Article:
As noted earlier, (1) incorporates the effects of refraction, diffraction, and reflection induced by any nonhomogeneity in the model domain. We now provide extensions of (1) that include, in addition, dissipative effects (friction and wave breaking), steep-slope effects, and floating docks.

### Dissipation

To include dissipative effects, we consider the following extended form of (1):

$\nabla \bullet (CC_{g}\nabla \phi )+(k^{2}CC_{g}+iC_{g}\sigma W)\phi =0$ (5)
in which a dissipation term (with W) has been included. By separating the real and imaginary parts of (5), Booij (1981) has shown that (5) satisfies the energy balance equation in the presence of dissipation. The term W may represent breaking and/or friction and is described later.

In (5), W represents the combined effects of friction and breaking, which may be separated as follows:

$W=w/C_{g}+y\$ (6)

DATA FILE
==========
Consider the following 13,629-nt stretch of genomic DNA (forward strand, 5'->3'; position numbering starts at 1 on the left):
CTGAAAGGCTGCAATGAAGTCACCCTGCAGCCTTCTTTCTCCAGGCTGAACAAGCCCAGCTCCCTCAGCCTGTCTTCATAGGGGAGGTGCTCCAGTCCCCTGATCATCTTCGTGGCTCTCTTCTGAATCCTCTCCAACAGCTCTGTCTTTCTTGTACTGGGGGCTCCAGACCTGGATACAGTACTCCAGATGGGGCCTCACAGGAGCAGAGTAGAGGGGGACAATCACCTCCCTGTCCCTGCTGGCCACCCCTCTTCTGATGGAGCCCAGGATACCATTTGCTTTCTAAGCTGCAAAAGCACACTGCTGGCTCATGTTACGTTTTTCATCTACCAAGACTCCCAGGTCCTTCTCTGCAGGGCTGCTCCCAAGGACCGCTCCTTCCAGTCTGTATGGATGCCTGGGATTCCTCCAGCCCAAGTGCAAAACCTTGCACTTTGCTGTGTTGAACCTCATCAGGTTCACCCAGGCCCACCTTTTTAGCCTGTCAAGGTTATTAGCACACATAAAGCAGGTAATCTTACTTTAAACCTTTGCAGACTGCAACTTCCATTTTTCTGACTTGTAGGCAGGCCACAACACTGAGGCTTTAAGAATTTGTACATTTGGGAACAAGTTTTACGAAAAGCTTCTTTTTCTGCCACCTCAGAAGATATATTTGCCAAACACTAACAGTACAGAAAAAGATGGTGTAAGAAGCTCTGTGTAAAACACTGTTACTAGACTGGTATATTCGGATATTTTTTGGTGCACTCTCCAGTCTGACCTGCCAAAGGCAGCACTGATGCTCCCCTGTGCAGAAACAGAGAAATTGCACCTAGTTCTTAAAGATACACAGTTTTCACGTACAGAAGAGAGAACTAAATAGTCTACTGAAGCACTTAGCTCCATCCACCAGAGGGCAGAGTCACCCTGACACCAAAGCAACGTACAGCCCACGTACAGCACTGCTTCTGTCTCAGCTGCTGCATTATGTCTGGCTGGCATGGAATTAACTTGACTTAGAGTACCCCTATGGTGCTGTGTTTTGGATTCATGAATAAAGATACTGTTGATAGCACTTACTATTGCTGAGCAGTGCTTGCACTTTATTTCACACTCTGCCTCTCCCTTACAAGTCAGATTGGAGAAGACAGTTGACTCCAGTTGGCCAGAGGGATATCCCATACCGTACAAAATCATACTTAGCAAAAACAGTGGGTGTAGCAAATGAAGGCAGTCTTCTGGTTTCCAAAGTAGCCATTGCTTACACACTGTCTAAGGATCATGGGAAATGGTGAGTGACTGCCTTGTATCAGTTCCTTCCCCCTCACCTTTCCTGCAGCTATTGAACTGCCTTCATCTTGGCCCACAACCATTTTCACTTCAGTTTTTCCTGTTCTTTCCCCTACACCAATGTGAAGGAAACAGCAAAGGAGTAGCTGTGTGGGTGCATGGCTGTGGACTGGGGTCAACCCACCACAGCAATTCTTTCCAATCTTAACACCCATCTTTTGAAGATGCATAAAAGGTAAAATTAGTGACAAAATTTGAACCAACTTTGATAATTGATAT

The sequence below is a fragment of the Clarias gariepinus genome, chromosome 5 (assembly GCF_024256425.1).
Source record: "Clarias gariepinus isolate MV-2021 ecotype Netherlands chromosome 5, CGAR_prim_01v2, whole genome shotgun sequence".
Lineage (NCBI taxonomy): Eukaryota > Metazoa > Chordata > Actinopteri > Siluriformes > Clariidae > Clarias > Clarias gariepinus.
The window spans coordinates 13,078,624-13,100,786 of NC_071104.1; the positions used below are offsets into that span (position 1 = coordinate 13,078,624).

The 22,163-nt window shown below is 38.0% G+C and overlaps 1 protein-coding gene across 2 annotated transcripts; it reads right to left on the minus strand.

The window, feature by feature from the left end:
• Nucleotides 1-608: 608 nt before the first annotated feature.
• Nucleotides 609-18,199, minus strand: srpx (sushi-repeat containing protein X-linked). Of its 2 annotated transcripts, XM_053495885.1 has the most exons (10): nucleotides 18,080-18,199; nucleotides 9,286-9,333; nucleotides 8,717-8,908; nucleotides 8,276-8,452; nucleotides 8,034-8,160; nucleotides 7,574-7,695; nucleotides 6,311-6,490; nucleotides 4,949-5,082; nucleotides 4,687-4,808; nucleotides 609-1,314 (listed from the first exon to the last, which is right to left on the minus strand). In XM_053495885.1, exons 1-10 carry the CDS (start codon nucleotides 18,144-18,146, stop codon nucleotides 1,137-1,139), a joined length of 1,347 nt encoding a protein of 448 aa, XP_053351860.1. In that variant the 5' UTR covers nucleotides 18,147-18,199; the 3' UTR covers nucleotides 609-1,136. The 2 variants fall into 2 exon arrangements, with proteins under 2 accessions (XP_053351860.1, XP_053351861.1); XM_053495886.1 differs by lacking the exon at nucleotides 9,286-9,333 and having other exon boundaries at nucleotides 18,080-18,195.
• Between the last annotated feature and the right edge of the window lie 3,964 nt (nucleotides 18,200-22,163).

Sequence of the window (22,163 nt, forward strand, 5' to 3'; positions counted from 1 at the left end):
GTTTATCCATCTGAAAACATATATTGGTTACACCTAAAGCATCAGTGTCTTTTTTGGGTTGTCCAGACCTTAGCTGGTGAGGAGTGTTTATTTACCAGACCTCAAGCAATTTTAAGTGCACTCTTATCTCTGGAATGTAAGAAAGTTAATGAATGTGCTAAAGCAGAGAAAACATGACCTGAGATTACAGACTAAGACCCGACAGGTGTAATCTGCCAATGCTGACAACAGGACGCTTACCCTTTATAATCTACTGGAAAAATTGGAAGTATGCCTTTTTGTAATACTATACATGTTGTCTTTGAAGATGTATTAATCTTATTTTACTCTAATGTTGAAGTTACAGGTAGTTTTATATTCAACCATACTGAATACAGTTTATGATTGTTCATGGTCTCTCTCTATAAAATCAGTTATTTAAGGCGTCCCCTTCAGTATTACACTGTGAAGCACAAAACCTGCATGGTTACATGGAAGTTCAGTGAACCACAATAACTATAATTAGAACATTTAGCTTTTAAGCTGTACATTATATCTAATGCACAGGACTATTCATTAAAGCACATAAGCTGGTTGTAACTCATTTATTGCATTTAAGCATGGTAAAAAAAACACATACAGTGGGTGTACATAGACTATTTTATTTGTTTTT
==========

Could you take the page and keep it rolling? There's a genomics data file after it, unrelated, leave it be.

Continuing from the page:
where w is the friction coefficient defined by Dalrymple et al. (1984) and g is a breaking factor. These coefficients are empirical, and parameterizations for these have been described by Dalrymple et al. (1984), Tsay et al. (1989), and Chen (1986) for friction and by Battjes and Janssen (1978), Dally et al. (1985), Massel (1992), Chawla et al. (1998), and Isobe (1999) for breaking. Some of these parameterizations have been extensively validated against field data (e.g. Larson 1995; Kamphuis 1994). The parameterization used in CGWAVE is based on the formulation by Dalrymple et al. (1984).

Published studies demonstrating the effects of friction in harbor models (e.g. Chen 1986; Tsay et al. 1989; Demirbilek and Panchang 1998; Kostense et al. 1986) have estimated w on the basis of the incident wave amplitude. It is then easy to pre-specify w while solving (5). These studies appear to show that friction can change the magnitude of resonant peaks in harbor models quite substantially; at other frequencies, the effect seems to be minimal.